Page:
Diabetes a 'major public health problem'

Diabetes mellitus is a major public health problem in Saudi Arabia with almost 25 percent of Saudi adults between the ages of 30 to 70 suffering from the disease, according to a Ministry of Health official.
Speaking on the eve of a major conference on the disease, Mourad Al-Mourad, consultant and senior adviser to the diabetes prevention and control program at the ministry, said that only 19 percent of people with diabetes in the region are committed to managing their diabetes while the caregiver is playing an increasingly important role in diabetes management.
“Our goal is to improve patients’ health. For people with diabetes and their families, it’s vital they understand that when their diabetes is well controlled, their quality of life will also improve.”
He said that the patient plays a key role in managing diabetes through a number of measures such as regular self-monitoring of blood glucose levels and adherence to prescribed treatments.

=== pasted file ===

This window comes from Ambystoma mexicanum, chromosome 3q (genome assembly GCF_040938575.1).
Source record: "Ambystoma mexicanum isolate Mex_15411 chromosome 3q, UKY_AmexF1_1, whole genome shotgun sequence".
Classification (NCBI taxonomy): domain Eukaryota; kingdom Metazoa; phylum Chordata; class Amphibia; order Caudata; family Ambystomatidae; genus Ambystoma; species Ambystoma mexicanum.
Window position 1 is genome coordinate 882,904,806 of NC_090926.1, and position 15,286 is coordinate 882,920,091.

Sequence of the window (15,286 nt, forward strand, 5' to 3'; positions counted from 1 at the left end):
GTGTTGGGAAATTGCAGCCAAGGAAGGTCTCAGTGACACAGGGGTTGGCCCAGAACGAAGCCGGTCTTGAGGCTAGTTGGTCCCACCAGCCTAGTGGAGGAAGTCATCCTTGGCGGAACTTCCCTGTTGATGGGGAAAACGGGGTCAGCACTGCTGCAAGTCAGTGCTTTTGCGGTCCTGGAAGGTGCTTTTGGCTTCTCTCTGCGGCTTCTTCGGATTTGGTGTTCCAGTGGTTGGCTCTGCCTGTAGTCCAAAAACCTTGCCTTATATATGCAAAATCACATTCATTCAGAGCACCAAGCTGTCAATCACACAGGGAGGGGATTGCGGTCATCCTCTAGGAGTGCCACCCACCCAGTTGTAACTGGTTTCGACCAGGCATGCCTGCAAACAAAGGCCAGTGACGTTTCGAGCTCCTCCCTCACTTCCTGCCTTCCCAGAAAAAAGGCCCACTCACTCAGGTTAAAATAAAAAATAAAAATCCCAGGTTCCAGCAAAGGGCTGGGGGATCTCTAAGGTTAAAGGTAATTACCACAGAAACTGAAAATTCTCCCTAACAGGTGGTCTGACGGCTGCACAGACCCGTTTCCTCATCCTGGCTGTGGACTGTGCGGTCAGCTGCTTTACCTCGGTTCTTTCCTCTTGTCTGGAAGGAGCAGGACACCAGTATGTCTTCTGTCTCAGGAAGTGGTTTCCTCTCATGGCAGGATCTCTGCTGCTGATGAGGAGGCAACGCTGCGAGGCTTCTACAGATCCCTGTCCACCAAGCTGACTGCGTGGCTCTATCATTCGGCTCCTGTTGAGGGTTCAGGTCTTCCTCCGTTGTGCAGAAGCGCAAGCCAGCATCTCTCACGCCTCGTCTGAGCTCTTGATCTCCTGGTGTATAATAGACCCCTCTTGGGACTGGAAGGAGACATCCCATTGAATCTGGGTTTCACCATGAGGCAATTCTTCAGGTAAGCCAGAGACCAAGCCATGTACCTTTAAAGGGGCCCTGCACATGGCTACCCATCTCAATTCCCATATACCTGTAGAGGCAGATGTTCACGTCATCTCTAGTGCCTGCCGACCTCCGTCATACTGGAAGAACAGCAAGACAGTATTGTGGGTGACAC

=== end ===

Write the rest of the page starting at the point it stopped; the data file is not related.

Local medical experts will meet in three cities across the Kingdom this week to attend lectures by internationally renowned specialists.
“This meeting is important as it provides a platform for health care professionals to discuss and learn about adherence, the importance of regular blood glucose monitoring and the role of patient education in improving adherence,” Al-Mourad said.
Mohamed M. Hassanein, consultant in diabetes and endocrinology at Betsi Cadwaladr University Health Board and Glan Clwyd Hospital, Wales, will lecture on the benefits of adherence, therapy adjustment and patient education in managing diabetes.
Mohamed Adel Hosni, head of medical and regulatory affairs at LifeScan, said: “Caregivers play a key role in supporting their family members with good diabetes management. There is a thirst for knowledge among caregivers on how they can support a family member with diabetes in managing his condition.”
“We have organized more than 30 patient educational initiatives on diabetes management in hospitals across the Kingdom this year.”
He added that more than 40 percent of attendees at these events were caregivers who had a family member with diabetes.
Ahmed Habiba, marketing manager at LifeScan, said: “We have developed the Lamasat program to empower patients and their family members with the right knowledge and right tools about diabetes.”
The Lamasat family support program has been designed around the “Four Cs” which are: Check blood sugar regularly, control the highs and lows of glucose levels, consume healthy food, and take care by exercising and adopting a healthy lifestyle.